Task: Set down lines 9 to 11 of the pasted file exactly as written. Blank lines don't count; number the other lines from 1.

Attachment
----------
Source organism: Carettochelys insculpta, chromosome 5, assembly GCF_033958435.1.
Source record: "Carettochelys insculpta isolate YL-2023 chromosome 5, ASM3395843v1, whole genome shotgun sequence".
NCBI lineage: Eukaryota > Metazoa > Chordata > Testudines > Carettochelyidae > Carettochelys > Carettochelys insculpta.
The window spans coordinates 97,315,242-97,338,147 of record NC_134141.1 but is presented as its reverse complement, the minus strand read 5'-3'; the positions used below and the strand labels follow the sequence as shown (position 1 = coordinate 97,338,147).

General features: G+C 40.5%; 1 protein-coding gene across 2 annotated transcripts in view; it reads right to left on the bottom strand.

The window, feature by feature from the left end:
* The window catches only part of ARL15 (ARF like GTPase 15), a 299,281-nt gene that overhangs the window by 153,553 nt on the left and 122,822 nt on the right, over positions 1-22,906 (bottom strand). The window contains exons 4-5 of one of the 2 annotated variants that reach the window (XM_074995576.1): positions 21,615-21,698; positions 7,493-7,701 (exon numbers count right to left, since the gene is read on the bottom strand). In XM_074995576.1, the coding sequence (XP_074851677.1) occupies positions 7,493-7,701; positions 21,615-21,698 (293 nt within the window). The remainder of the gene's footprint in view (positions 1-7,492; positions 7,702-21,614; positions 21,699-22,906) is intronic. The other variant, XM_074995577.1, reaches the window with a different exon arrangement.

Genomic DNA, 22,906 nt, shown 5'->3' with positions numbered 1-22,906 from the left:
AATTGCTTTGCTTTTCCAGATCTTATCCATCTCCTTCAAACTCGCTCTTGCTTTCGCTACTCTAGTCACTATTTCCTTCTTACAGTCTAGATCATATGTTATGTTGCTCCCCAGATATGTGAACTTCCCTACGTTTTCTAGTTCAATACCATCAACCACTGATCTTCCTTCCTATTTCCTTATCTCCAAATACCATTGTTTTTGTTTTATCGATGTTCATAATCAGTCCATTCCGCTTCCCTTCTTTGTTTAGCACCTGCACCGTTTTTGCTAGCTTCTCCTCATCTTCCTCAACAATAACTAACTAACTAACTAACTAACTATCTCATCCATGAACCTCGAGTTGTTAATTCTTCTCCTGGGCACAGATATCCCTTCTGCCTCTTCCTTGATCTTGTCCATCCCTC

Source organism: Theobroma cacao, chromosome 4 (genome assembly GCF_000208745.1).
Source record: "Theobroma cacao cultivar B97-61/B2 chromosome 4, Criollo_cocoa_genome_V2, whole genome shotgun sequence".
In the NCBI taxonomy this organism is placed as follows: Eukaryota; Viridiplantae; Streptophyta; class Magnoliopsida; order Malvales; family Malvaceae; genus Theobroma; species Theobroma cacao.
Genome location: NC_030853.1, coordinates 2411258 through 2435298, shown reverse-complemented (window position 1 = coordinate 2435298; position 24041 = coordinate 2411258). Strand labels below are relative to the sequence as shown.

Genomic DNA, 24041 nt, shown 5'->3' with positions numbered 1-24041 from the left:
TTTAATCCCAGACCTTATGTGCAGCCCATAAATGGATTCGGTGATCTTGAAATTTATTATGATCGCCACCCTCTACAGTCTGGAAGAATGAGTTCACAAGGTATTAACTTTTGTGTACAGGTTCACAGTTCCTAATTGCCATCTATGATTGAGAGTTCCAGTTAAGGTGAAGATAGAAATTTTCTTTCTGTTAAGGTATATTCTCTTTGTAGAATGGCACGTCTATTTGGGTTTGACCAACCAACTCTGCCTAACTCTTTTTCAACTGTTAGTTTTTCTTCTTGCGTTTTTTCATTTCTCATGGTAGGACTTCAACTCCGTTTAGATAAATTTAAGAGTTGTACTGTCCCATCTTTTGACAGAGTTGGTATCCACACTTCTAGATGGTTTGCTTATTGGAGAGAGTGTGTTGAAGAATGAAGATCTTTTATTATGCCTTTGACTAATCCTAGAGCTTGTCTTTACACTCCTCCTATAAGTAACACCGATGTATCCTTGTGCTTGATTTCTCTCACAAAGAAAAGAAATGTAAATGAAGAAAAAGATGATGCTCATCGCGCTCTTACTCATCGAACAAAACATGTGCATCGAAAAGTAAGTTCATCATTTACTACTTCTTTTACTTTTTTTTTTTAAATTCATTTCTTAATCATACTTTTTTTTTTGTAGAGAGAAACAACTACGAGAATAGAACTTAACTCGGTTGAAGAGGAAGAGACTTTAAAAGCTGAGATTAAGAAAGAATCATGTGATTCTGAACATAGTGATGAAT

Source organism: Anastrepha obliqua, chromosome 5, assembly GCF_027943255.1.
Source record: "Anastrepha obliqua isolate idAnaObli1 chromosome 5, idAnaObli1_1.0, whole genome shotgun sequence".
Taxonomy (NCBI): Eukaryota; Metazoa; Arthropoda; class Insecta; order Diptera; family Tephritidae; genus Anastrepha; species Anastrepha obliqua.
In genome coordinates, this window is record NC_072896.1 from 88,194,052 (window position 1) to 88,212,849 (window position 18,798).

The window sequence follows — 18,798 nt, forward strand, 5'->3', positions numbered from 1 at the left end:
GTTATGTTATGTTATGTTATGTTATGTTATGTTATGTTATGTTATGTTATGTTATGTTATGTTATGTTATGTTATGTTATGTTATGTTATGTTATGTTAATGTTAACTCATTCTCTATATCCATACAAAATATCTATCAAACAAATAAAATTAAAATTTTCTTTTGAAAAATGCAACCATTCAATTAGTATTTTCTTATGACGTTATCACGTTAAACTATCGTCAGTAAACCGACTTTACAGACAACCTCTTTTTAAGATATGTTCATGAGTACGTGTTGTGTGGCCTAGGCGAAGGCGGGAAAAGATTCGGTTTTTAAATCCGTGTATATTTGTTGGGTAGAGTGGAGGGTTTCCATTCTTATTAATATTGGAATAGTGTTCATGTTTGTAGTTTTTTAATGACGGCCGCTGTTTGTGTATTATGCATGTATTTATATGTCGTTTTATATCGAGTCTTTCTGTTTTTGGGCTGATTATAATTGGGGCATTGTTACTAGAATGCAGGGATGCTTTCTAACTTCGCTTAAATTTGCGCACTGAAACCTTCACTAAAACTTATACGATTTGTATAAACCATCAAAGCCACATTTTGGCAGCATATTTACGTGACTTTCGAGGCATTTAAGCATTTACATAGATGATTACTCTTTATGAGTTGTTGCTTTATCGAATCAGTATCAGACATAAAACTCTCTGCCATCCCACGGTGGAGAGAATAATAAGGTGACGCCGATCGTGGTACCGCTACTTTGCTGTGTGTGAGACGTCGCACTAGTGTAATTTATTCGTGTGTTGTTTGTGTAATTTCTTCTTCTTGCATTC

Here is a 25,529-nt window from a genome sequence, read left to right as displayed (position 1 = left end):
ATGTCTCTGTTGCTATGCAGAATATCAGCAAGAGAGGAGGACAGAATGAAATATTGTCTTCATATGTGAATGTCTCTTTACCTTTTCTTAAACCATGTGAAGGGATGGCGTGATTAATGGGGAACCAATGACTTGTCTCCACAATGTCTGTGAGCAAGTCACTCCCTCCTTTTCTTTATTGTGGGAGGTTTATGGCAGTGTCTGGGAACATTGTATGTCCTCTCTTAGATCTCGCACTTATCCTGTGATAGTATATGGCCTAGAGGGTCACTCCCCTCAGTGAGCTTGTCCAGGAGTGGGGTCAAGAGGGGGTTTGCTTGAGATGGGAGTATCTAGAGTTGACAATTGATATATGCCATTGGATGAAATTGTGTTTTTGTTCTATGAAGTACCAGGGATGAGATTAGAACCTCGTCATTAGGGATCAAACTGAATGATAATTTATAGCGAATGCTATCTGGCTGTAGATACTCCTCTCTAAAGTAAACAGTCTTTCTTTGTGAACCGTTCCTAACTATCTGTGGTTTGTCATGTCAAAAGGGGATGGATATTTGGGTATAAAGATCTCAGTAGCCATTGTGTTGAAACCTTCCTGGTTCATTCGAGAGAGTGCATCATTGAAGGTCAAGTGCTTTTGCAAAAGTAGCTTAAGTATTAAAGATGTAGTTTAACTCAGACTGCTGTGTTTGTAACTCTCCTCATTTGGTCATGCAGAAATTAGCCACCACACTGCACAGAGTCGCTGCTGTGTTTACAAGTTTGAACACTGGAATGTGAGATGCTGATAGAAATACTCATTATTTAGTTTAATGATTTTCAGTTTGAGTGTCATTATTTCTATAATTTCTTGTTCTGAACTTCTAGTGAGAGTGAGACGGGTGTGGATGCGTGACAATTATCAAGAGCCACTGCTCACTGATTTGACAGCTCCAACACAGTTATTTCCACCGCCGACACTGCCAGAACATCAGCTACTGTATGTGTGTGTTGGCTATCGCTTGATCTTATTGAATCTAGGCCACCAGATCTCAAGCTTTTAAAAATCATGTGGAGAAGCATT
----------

AATTGCTTTGCTTTTCCAGATCTTATCCATCTCCTTCAAACTCGCTCTTGCTTTCGCTACTCTAGTCACTATTTCCTTCTTACAGTCTAGATCATATGTTATGTTGCTCCCCAGATATGTGAACTTCCCTACGTTTTCTAGTTCAATACCATCAACCACTGATCTTCCTTCCTATTTCCTTATCTCCAAATACCATTGTTTTTGTTTTATCGATGTTCATAATCAGTCCATTCCGCTTCCCTTCTTTGTTTAGCACCTGCACCGTTTTTGCTAGCTTCTCCTCATCTTCCTCAACAATAACTAACTAACTAACTAACTAACTATCTCATCCATGAACCTCGAGTTGTTAATTCTTCTCCTGGGCACAGATATCCCTTCTGCCTCTTCCTTGATCTTGTCCATCCCTC

Source organism: Theobroma cacao, chromosome 4 (genome assembly GCF_000208745.1).
Source record: "Theobroma cacao cultivar B97-61/B2 chromosome 4, Criollo_cocoa_genome_V2, whole genome shotgun sequence".